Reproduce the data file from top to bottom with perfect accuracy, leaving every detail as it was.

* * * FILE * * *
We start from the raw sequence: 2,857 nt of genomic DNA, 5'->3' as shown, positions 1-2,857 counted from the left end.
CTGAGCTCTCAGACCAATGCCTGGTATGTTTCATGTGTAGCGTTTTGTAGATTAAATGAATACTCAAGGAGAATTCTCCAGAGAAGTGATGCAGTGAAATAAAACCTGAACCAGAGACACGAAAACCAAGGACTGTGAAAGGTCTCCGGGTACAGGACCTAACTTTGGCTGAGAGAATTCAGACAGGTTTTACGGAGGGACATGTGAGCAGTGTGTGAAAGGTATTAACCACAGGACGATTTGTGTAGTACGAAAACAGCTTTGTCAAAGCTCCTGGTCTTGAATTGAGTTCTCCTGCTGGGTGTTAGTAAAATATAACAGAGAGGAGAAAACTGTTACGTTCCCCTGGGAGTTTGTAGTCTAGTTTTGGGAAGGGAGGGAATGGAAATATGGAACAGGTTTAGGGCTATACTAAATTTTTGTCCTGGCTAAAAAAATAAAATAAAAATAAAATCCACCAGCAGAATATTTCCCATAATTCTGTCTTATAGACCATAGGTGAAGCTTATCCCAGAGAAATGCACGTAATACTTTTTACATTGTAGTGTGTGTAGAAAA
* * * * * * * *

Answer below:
We start from the raw sequence: 2,857 nt of genomic DNA, 5'->3' as shown, positions 1-2,857 counted from the left end.
CTGAGCTCTCAGACCAATGCCTGGTATGTTTCATGTGTAGCGTTTTGTAGATTAAATGAATACTCAAGGAGAATTCTCCAGAGAAGTGATGCAGTGAAATAAAACCTGAACCAGAGACACGAAAACCAAGGACTGTGAAAGGTCTCCGGGTACAGGACCTAACTTTGGCTGAGAGAATTCAGACAGGTTTTACGGAGGGACATGTGAGCAGTGTGTGAAAGGTATTAACCACAGGACGATTTGTGTAGTACGAAAACAGCTTTGTCAAAGCTCCTGGTCTTGAATTGAGTTCTCCTGCTGGGTGTTAGTAAAATATAACAGAGAGGAGAAAACTGTTACGTTCCCCTGGGAGTTTGTAGTCTAGTTTTGGGAAGGGAGGGAATGGAAATATGGAACAGGTTTAGGGCTATACTAAATTTTTGTCCTGGCTAAAAAAATAAAATAAAAATAAAATCCACCAGCAGAATATTTCCCATAATTCTGTCTTATAGACCATAGGTGAAGCTTATCCCAGAGAAATGCACGTAATACTTTTTACATTGTAGTGTGTGTAGAAAA